Monday, January 5, 2009
The People's Liberation Big Band
John Cage's infamous composition is not the type of work one expects to hear performed on a Sunday night inside a Kansas City rock venue.
Yet there it was. The sound of silence from the bandstand competed with the shrill shushes of po-faced patrons, an indifferent bar staffer yammering on his cell phone and my bemused cackle. I couldn't believe it was actually happening.
I would have paid the Record Bar's five dollar cover charge for that experience alone. Yet The People's Liberation Big Band offered a lot more than five minutes of serious silence.
Two compositions by P. (Pat) Alonzo Conway provided the best moments of the first set. The profane funk of "Scat Rut" and the loose improvised feel of "Seven" showed the twelve-or-so piece ensemble at the peak of their power. The set's weakest moments resembled a failed rebellion by high school band nerds.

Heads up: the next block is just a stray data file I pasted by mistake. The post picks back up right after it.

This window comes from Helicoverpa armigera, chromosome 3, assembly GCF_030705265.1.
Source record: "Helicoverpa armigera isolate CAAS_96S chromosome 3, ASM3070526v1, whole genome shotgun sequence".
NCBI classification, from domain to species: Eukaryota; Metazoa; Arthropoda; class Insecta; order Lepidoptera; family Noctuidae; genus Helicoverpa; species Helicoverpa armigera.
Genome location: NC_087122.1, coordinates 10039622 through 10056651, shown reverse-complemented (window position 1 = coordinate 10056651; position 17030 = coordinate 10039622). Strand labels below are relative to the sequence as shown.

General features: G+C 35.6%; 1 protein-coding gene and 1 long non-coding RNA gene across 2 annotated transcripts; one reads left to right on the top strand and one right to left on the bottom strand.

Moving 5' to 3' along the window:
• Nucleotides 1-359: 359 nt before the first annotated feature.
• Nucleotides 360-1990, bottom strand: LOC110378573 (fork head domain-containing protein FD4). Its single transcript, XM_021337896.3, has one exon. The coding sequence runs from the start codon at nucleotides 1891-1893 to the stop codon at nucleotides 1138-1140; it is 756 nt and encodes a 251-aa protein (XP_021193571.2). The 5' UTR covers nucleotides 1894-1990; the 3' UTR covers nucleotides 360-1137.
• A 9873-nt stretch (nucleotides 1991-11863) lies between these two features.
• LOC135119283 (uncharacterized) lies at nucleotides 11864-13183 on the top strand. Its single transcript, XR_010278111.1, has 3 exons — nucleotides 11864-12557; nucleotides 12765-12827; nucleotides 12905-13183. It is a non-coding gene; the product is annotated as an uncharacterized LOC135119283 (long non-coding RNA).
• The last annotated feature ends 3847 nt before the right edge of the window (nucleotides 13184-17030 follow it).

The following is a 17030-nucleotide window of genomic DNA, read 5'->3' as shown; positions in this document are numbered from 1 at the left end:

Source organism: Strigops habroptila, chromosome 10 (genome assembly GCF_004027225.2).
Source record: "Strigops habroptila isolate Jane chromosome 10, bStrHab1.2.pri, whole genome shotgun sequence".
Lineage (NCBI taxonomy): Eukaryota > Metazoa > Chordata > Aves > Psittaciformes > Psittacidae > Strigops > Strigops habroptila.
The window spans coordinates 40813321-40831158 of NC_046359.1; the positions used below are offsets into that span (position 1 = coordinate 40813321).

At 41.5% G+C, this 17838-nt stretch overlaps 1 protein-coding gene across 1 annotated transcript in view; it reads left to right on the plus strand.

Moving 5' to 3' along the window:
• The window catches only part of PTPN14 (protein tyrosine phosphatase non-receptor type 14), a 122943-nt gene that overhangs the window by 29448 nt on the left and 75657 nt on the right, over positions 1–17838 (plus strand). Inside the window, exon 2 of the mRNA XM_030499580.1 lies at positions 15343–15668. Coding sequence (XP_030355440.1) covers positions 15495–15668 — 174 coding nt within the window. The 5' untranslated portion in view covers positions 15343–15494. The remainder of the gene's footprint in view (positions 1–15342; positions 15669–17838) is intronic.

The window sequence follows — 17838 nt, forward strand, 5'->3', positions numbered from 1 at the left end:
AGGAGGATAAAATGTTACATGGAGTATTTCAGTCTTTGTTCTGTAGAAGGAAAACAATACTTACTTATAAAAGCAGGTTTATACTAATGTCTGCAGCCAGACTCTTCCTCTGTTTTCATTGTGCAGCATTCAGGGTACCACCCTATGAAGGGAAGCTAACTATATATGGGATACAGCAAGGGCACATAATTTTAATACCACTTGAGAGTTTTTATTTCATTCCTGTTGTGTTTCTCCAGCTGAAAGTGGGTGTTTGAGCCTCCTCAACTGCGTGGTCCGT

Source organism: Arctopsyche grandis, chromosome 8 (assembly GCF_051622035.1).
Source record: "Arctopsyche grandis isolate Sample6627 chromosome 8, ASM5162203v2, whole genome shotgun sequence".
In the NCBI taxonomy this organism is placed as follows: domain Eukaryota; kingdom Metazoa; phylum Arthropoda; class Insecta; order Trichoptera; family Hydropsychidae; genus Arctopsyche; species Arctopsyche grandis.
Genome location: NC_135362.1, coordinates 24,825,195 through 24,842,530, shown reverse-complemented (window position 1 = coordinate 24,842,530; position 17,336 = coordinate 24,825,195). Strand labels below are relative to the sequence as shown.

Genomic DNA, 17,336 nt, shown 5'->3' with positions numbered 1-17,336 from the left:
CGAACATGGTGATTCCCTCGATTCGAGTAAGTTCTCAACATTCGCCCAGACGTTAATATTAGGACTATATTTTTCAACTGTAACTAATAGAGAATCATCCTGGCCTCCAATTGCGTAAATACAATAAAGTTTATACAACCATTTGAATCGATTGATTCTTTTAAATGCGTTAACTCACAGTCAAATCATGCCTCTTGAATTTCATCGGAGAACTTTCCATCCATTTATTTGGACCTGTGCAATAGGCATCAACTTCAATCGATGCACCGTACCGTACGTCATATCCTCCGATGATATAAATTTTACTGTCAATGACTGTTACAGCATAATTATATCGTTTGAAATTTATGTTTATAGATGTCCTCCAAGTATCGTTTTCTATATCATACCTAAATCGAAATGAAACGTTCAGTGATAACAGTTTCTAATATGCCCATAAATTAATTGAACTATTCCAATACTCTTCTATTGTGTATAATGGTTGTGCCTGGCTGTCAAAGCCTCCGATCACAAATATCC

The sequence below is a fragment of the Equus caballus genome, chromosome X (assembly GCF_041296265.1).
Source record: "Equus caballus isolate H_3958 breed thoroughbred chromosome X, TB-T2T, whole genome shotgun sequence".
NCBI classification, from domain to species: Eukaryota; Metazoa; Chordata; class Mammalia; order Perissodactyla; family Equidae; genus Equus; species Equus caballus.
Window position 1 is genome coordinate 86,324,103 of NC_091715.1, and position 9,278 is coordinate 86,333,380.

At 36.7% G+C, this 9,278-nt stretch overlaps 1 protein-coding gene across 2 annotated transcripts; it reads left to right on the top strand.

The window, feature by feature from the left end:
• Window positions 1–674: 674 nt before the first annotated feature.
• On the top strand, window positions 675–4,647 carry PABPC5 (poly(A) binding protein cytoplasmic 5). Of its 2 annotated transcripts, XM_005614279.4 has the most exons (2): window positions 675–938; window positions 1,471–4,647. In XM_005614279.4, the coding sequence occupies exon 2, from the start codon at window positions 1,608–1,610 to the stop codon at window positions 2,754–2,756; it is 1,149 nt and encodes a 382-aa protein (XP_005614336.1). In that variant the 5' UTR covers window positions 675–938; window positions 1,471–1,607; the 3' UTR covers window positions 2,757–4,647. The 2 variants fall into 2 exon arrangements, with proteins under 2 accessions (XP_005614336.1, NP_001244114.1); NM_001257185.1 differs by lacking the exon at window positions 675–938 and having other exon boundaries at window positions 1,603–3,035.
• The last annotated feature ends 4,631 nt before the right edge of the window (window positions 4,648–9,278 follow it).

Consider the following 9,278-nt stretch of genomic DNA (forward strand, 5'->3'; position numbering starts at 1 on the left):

The second set opened with a rousing one-two punch. A relaxed Sun Ra composition was followed by a burly rendition of Led Zeppelin's "Kashmir." That's precisely the free-wheeling aesthetic that the audience of approximately sixty expected.
It ain't your dad's Stan Kenton show. In fact, last night's performance represents the most exciting, engaging and surprising effort by Kansas City-based musicians I've heard in several months.
Last night represented the thirteenth installment of the "Jeff Harshbarger Presents" series. The next event is January 18.
(Original image by Plastic Sax.)